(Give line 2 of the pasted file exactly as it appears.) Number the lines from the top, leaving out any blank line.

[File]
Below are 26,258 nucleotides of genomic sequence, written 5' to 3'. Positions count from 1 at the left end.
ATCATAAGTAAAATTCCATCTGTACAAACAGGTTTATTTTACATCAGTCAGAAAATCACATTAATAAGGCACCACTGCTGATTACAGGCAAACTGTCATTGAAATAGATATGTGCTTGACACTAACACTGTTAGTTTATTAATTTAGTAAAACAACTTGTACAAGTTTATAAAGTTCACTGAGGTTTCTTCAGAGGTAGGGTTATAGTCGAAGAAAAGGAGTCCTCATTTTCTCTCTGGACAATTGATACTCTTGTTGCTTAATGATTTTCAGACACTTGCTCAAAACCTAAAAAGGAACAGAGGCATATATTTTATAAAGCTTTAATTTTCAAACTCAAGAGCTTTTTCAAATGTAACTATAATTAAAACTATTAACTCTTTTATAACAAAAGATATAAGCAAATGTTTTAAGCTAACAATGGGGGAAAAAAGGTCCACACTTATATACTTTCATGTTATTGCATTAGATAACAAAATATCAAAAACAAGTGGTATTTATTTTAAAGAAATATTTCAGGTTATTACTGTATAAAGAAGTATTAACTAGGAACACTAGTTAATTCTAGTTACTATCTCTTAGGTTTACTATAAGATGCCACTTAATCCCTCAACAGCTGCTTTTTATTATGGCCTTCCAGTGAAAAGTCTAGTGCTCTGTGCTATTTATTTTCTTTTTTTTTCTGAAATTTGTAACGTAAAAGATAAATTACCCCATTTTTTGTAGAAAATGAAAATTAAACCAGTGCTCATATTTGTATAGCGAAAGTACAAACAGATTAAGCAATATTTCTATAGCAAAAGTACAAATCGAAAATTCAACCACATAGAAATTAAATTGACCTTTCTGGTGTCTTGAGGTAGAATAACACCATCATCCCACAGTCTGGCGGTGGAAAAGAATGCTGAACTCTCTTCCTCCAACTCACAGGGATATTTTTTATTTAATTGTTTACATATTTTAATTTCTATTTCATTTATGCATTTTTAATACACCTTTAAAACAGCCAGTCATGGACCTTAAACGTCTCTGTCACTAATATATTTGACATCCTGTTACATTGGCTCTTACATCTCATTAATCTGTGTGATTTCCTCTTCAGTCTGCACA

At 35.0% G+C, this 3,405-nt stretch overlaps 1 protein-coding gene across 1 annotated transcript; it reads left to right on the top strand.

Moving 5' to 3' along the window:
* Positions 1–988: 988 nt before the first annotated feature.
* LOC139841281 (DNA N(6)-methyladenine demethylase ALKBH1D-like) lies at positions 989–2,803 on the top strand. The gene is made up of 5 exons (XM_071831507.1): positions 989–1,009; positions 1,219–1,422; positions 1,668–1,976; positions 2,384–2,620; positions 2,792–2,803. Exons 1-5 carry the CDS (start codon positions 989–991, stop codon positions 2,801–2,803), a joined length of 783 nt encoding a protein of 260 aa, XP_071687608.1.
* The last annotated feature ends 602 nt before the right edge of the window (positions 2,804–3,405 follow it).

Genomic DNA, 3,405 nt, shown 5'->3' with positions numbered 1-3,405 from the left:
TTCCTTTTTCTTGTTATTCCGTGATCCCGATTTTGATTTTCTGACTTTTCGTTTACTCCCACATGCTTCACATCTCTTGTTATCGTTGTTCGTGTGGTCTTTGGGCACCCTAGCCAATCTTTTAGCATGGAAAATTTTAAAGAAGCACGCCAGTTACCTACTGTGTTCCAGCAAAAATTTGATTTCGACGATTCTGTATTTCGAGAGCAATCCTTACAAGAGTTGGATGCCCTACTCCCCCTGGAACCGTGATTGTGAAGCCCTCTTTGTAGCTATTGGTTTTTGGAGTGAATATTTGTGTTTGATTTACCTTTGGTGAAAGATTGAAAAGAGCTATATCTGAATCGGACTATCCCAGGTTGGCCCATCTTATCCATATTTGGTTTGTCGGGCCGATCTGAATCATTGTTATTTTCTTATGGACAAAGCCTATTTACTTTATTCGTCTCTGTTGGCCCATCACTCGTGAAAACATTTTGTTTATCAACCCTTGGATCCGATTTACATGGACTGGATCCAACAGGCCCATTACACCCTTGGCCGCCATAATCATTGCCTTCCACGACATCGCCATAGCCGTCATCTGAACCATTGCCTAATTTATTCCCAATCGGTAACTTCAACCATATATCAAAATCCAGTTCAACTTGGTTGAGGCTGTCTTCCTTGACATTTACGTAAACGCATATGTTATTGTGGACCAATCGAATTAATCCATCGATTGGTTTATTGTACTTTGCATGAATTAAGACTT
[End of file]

ATCATAAGTAAAATTCCATCTGTACAAACAGGTTTATTTTACATCAGTCAGAAAATCACATTAATAAGGCACCACTGCTGATTACAGGCAAACTGTCATTGAAATAGATATGTGCTTGACACTAACACTGTTAGTTTATTAATTTAGTAAAACAACTTGTACAAGTTTATAAAGTTCACTGAGGTTTCTTCAGAGGTAGGGTTATAGTCGAAGAAAAGGAGTCCTCATTTTCTCTCTGGACAATTGATACTCTTGTTGCTTAATGATTTTCAGACACTTGCTCAAAACCTAAAAAGGAACAGAGGCATATATTTTATAAAGCTTTAATTTTCAAACTCAAGAGCTTTTTCAAATGTAACTATAATTAAAACTATTAACTCTTTTATAACAAAAGATATAAGCAAATGTTTTAAGCTAACAATGGGGGAAAAAAGGTCCACACTTATATACTTTCATGTTATTGCATTAGATAACAAAATATCAAAAACAAGTGGTATTTATTTTAAAGAAATATTTCAGGTTATTACTGTATAAAGAAGTATTAACTAGGAACACTAGTTAATTCTAGTTACTATCTCTTAGGTTTACTATAAGATGCCACTTAATCCCTCAACAGCTGCTTTTTATTATGGCCTTCCAGTGAAAAGTCTAGTGCTCTGTGCTATTTATTTTCTTTTTTTTTCTGAAATTTGTAACGTAAAAGATAAATTACCCCATTTTTTGTAGAAAATGAAAATTAAACCAGTGCTCATATTTGTATAGCGAAAGTACAAACAGATTAAGCAATATTTCTATAGCAAAAGTACAAATCGAAAATTCAACCACATAGAAATTAAATTGACCTTTCTGGTGTCTTGAGGTAGAATAACACCATCATCCCACAGTCTGGCGGTGGAAAAGAATGCTGAACTCTCTTCCTCCAACTCACAGGGATATTTTTTATTTAATTGTTTACATATTTTAATTTCTATTTCATTTATGCATTTTTAATACACCTTTAAAACAGCCAGTCATGGACCTTAAACGTCTCTGTCACTAATATATTTGACATCCTGTTACATTGGCTCTTACATCTCATTAATCTGTGTGATTTCCTCTTCAGTCTGCACA